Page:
Meanwhile, other parties and other parties in other countries followed Labour’s bad example. Hague changed Tory leadership election rules to protect himself against a challenge from Michael Portillo. Kevin Rudd, the Australian prime minister, changed the Labor Party’s rules in 2013, splitting the vote 50-50 between MPs and party members. He had just staged a leadership coup against Julia Gillard among Labor MPs and wanted to prevent her from striking back. (After he lost the general election, Rudd stood down and Bill Shorten won the MPs’ vote, while Anthony Albanese won the members’ vote; Shorten was elected. Shorten stood down when he lost the 2019 election and Albanese was elected unopposed; he won this year’s general election.)
The point is that these changes are always made for tactical reasons, whatever reasons of high principle are given (“stability” is another one, in the relatively unstable Australian system). But any departure from election by MPs alone contradicts the fundamental principles of parliamentary democracy.
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The way it works is that the prime minister is the person who commands the confidence of the House of Commons (or the House of Representatives in Australia), and the mechanism by which this is achieved is that the post is taken by the leader of the party that has a majority in parliament. That requires party discipline, the most important element of which is that a party’s MPs must accept the authority of their leader. That probably won’t be a problem for Liz Truss. She had enough support among Tory MPs to make her a credible leader. But any departure from the pure constitutional principle is a weakness if the members choose a different candidate from the one the MPs would have chosen. At best, it will be an attack line for Sir Keir Starmer, pointing out that she wasn’t the choice of the MPs behind her; at worst, it will make her vulnerable to plotting.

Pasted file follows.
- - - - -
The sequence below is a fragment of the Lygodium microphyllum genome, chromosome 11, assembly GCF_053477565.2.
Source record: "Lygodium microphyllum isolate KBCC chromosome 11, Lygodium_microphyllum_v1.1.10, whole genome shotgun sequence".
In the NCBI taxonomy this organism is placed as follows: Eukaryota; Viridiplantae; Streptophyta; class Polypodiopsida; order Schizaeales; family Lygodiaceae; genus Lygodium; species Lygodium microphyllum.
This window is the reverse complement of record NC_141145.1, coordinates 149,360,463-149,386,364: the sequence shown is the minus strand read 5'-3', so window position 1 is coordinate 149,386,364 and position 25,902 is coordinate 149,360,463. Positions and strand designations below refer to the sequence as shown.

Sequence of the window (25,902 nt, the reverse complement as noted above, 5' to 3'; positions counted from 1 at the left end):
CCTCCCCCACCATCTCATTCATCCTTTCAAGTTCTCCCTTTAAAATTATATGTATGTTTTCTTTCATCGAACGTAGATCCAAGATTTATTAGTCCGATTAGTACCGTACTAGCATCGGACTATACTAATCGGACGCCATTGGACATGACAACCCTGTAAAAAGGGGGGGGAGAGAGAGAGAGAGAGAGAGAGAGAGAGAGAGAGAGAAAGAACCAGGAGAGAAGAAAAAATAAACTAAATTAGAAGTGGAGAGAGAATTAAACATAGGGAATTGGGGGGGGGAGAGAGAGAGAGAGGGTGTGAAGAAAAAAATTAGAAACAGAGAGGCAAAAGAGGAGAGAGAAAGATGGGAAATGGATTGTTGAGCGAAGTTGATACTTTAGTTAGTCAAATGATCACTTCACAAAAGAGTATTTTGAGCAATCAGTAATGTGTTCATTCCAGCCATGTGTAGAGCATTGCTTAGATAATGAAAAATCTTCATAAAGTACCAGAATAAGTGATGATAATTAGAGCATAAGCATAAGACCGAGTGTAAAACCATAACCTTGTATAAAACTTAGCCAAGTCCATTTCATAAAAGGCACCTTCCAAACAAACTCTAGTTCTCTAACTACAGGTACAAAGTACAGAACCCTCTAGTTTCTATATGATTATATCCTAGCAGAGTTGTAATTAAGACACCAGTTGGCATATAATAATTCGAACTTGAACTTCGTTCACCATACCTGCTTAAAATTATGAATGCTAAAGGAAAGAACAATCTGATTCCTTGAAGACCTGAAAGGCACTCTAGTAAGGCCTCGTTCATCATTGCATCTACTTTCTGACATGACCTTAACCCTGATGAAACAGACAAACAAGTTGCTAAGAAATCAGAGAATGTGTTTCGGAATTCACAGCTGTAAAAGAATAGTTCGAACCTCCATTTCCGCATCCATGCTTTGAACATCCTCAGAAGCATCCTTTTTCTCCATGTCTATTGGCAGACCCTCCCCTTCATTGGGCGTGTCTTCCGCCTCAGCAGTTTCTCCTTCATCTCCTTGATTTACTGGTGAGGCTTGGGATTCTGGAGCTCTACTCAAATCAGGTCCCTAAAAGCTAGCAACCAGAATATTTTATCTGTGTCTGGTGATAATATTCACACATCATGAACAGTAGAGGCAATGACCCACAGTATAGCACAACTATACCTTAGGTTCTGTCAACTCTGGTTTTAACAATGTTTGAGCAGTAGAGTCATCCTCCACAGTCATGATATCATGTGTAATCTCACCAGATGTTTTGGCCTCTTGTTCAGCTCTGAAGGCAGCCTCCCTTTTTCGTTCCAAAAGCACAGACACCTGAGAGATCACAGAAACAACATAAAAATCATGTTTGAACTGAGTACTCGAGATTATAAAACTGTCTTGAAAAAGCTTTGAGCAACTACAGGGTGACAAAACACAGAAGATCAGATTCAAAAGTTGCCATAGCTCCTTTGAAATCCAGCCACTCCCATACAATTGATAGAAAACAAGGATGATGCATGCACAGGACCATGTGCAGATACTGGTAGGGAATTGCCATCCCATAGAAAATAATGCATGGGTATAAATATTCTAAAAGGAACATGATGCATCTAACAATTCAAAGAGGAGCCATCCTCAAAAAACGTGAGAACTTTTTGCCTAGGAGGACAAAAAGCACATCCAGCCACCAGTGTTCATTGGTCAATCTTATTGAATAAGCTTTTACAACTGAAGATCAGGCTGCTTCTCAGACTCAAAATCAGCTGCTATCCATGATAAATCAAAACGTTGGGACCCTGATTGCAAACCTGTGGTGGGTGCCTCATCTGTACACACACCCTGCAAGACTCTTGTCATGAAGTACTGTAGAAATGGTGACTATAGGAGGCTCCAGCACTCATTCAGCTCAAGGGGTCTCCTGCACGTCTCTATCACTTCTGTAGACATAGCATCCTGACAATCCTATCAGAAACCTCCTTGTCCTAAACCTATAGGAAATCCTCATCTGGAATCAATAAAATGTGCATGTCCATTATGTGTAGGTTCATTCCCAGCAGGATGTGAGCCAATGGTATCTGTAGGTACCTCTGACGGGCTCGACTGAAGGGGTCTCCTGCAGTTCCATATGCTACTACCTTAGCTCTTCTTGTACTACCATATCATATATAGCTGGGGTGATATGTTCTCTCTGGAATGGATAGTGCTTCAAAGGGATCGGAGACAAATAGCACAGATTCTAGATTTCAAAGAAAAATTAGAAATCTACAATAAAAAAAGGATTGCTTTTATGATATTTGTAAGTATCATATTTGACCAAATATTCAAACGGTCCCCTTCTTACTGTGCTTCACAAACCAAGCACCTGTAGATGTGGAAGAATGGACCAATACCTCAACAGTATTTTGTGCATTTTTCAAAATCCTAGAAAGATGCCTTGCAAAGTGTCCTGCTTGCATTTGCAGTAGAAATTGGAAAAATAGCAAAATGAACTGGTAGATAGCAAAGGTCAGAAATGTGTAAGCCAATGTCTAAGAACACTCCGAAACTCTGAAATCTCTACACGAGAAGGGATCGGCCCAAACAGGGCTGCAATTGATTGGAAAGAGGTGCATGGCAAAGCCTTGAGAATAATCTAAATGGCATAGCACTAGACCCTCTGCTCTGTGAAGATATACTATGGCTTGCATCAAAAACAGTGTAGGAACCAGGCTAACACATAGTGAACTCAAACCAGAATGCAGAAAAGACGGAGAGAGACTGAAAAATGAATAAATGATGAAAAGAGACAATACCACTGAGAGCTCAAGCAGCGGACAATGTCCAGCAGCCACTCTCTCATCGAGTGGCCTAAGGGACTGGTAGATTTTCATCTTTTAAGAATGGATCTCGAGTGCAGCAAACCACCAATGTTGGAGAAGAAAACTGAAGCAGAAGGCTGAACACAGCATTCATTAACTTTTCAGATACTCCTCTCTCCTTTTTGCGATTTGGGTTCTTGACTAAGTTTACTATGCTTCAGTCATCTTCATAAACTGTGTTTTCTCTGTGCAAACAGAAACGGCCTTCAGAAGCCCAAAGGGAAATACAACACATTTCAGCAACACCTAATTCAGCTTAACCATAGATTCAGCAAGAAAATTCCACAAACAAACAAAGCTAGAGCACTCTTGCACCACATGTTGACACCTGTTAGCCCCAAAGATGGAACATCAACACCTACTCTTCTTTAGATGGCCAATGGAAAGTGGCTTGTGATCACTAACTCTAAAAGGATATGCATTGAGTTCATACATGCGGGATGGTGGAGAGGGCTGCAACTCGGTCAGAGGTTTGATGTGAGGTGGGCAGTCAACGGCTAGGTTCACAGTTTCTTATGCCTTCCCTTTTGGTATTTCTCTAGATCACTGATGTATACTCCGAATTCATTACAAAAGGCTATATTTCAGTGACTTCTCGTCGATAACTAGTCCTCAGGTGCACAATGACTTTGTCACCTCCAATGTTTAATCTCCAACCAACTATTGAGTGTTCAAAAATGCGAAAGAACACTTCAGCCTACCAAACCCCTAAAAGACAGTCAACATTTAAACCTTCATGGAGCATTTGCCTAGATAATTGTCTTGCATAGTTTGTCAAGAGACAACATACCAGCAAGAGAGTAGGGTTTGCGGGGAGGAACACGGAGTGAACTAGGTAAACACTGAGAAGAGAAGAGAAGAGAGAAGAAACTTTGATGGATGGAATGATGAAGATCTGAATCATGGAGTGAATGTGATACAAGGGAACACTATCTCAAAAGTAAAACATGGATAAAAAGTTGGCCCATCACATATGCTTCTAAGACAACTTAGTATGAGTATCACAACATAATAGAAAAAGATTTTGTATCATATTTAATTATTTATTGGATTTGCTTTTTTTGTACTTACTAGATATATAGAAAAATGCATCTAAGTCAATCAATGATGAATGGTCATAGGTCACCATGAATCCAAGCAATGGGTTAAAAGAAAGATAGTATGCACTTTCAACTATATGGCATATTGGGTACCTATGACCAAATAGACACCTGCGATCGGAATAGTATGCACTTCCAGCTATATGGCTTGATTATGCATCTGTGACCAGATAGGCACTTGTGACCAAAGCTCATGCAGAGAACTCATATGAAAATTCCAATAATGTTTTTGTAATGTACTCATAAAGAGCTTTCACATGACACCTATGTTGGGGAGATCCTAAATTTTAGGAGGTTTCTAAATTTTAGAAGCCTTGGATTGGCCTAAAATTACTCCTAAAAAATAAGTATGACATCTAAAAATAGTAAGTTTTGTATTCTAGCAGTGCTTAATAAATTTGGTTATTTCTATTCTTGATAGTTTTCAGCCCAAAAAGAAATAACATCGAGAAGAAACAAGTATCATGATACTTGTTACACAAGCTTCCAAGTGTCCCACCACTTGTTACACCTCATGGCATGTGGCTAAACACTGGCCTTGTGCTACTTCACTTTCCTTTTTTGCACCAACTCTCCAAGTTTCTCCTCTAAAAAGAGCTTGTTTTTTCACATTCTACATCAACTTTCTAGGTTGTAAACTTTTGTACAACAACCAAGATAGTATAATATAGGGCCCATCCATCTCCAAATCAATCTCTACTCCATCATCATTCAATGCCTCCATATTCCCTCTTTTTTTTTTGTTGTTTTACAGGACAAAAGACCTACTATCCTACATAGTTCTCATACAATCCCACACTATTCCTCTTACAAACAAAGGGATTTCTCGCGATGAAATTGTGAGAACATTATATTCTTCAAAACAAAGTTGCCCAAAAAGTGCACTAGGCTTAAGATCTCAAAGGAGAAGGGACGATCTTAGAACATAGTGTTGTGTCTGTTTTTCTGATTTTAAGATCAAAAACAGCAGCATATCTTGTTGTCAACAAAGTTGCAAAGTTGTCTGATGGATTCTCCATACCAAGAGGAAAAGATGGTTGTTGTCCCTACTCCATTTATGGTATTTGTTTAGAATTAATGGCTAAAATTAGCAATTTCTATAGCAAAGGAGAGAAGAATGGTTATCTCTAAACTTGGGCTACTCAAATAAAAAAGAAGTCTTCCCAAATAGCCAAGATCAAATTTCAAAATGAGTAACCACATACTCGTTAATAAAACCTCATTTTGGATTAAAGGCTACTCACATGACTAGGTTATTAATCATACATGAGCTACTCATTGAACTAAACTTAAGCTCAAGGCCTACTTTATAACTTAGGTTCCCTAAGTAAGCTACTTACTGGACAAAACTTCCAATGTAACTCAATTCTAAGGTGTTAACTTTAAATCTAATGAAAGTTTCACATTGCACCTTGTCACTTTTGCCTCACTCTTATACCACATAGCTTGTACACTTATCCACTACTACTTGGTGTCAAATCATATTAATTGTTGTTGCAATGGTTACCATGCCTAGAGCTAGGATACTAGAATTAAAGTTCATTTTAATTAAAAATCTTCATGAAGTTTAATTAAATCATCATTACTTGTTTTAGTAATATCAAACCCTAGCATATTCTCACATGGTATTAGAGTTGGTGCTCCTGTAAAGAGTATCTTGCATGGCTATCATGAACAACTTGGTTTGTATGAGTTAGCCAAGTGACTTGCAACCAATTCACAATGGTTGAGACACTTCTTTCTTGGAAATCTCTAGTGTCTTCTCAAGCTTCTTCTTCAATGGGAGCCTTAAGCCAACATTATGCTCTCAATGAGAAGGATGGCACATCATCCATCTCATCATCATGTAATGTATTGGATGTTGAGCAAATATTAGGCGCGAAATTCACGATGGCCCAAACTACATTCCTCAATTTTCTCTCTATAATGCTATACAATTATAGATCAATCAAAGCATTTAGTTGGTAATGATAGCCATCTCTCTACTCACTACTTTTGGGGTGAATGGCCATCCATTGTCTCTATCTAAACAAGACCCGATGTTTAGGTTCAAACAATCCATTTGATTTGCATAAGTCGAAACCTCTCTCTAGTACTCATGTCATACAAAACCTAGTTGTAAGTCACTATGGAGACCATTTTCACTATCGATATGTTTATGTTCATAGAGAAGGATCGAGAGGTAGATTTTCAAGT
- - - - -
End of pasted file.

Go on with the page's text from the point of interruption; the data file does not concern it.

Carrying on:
It was a problem for Iain Duncan Smith, whose MPs would have chosen Kenneth Clarke in the 2001 leadership election. His weak base of support in parliament hastened his downfall two years later. And it was a problem for Jeremy Corbyn, who knew that he had the active support of fewer than one in five Labour MPs, which made his leadership like driving with the handbrake on.
In principle, in a parliamentary democracy, party members exert their influence by choosing candidates. It is then for MPs in parliament to organise themselves most effectively, which must include the right to elect their own leader. The Bennites were right about mandatory reselection and wrong about the electoral college.
There are all kinds of arguments in practice against having our next prime minister chosen by an extremely skewed sample of 160,000 people, as is well illustrated by the candidates’ poses on grammar schools and human rights, let alone tax cuts. The best question at Thursday night’s hustings came from a young person called Patrick, who complained, in effect, that the decision on the country’s leader would be made by older people who were hogging all the money and houses, and who spend their time “watching daytime TV”.
But the fundamental objection is one of principle: that it is not “more democratic” to open up the election of a leader to party members, any more than a Twitter poll is “more accurate” if a lot of people take part.
It is less democratic for party members to decide who the party leader is because they will skew the choice away from that made by MPs, who are accountable to all the people.